If you have questions about the YMUW, you can send an email to Dr. Mark Schillinger at Info@ymuw.org. You can also feel free to give me a shout if you're interested in this kind of work.

Finally, if you use the "SEARCH THIS BLOG" window on the right side of this page, it will reveal lots of other examples of passage events and experiences from around the world. 



CONTACT EARL: Send Earl a message. I'm very interested in your thoughts on any man-making post or topic. I'm also available to help you bring man-making initiatives to your community or organization.

FACEBOOK SHARE: If you enjoy this blog, please click the Facebook "Share" button below to support the Man-Making Facebook page! (The button is only on the MM Blog, and not in subscription posts delivered by email.)


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© Copyright 2005-2020 Earl Hipp. All Rights Reserved.
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October 23, 2020

What One Good Man Can Do

During these and sometimes dark days, when we are all being challenged in so many ways, I've been looking for those bright rays of light that give me hope and inspiration. My friend Ashanti Branch and his very good work with and for young men is one of those stories.
A simple Google search on Ashanti will deliver lots of great information on the man, his PBS interviews, TED talks, and the Ever Forward organization he's built. But I really like THIS ARTICLE on him from his college, Cal Poly, where he actually studied to be a Civil Engineer. It's a tale of how, if you're paying attention, Spirit can guide you to just the right place and work. It's also a beautiful story about how large a positive difference in the world one good man, just being himself, can create. 

If you could use a day-brightener, check out the article. 

Thanks Ashanti, for being you, and for showing up so strongly for so many of "our" young men.

Learn more about Ashanti's work at everforwardclub.org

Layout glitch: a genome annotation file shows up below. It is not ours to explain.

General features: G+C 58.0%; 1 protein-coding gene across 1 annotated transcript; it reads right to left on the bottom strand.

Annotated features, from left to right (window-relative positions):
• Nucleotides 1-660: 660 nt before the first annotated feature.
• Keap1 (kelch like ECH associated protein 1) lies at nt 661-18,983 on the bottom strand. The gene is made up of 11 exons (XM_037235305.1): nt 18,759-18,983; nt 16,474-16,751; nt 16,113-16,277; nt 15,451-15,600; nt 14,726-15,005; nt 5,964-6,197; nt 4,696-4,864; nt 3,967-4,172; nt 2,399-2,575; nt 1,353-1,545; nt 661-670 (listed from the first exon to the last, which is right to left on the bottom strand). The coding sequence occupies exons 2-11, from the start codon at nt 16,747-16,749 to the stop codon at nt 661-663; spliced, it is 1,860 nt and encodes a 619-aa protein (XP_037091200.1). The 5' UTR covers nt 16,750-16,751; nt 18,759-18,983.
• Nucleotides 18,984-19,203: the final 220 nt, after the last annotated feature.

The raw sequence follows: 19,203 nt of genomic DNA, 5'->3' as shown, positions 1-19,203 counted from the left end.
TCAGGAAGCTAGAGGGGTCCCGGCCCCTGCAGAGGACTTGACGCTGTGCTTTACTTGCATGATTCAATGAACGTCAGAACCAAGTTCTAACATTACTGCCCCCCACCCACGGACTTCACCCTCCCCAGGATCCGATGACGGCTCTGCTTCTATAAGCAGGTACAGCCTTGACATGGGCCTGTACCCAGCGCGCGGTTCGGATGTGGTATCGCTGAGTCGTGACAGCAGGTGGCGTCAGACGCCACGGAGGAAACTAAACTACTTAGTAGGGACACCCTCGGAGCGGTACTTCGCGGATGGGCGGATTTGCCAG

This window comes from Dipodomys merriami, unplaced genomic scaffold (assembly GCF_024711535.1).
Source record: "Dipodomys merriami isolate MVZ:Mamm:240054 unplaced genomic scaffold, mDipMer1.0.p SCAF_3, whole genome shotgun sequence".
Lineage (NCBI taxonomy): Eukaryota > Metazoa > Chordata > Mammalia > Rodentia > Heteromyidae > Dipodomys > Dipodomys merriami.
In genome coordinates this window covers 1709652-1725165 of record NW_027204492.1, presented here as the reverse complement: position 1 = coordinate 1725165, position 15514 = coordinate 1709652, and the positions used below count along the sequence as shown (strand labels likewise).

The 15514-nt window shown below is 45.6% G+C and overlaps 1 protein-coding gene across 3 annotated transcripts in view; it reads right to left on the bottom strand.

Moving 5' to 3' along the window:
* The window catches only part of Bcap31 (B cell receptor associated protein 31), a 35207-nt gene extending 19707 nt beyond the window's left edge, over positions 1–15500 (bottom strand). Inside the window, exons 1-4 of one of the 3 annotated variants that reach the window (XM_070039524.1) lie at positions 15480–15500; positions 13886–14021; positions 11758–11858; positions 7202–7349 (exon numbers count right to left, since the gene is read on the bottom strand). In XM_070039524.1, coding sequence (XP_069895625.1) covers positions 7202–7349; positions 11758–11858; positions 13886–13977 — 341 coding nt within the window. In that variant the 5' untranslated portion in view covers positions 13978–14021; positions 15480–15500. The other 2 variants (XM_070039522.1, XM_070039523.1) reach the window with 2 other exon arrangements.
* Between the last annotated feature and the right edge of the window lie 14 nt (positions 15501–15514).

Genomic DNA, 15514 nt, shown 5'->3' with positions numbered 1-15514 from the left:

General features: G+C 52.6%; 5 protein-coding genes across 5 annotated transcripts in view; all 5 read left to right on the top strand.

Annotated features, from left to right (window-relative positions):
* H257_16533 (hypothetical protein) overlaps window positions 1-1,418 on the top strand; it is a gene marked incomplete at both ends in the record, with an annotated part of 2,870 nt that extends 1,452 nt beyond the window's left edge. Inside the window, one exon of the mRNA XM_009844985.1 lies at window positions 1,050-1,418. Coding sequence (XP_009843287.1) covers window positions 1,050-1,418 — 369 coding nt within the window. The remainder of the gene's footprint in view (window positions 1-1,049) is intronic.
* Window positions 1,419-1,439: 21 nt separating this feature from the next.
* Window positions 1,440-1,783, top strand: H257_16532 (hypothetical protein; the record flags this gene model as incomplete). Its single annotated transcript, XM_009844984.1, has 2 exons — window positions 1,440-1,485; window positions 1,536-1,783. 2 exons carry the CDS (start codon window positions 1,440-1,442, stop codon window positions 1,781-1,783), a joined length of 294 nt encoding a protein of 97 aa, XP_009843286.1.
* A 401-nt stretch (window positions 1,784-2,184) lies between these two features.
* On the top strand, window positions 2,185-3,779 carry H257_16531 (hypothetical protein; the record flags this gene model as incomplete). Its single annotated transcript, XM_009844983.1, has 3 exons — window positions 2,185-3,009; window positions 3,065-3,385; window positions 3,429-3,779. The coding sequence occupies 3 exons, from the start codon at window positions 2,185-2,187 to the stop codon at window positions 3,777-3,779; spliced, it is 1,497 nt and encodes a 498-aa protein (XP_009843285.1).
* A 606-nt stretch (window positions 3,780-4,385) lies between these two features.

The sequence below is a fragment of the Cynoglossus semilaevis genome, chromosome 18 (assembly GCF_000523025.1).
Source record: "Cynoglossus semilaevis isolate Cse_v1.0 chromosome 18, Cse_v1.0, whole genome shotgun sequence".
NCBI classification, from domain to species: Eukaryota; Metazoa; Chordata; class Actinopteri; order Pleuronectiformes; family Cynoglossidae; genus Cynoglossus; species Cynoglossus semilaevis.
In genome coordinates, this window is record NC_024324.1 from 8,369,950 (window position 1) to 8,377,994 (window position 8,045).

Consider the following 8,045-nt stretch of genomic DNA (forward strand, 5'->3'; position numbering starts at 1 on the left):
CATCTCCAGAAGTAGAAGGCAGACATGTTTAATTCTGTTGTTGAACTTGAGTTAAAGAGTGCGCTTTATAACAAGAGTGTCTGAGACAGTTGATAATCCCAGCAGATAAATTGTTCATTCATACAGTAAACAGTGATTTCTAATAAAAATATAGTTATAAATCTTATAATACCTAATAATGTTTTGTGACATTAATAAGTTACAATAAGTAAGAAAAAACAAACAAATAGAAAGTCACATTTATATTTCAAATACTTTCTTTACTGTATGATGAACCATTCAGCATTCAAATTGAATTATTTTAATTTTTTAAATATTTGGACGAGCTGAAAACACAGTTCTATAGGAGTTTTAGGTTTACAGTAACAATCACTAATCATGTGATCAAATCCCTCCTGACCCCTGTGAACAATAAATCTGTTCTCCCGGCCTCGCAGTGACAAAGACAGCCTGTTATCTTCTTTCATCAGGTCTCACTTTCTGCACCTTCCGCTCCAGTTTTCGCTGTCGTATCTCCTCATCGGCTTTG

CONTACT EARL: Send Earl a message. I'm very interested in your thoughts on any man-making post or topic. I'm also available to help you bring man-making initiatives to your community or organization.

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September 23, 2020

Good Dads

The last post was about The Other Men, in a young man's life who had a powerful impact on their adult development. It was about the transformational power other good men can have in shaping a young male, even when there is a loving and engaged father. This post shares a slightly different story about how an elder blessing can positively change any man's life. For most men, there is an important job description or opportunity in this story.

Jesse V. sent this along for your consideration:
As a young, 27-year-old father myself, I was shopping in Trader Joe’s with my 3-year-old son. We’d just arrived, and the cart was empty. When I went to grab something from the shelf, I heard a large crash and saw my son under the cart. He had climbed onto the side of the cart, flipping it over. I immediately pulled the cart off and swept him into a hug. As my eyes were closed and as Jake’s head was on my left shoulder, I felt a large hand on my right shoulder. There in front of me is a man with white hair and beard and in a kind, deep voice, he says, “You’re a good father.” And like an apparition, he was gone.

"You’re a good father."

This meant so much to me because at the time I did not feel like a man and I had not dealt with my own father issues. That man was like a father in that moment, supporting his son. I was blessed by a stranger, but an older man in the community. It felt so good.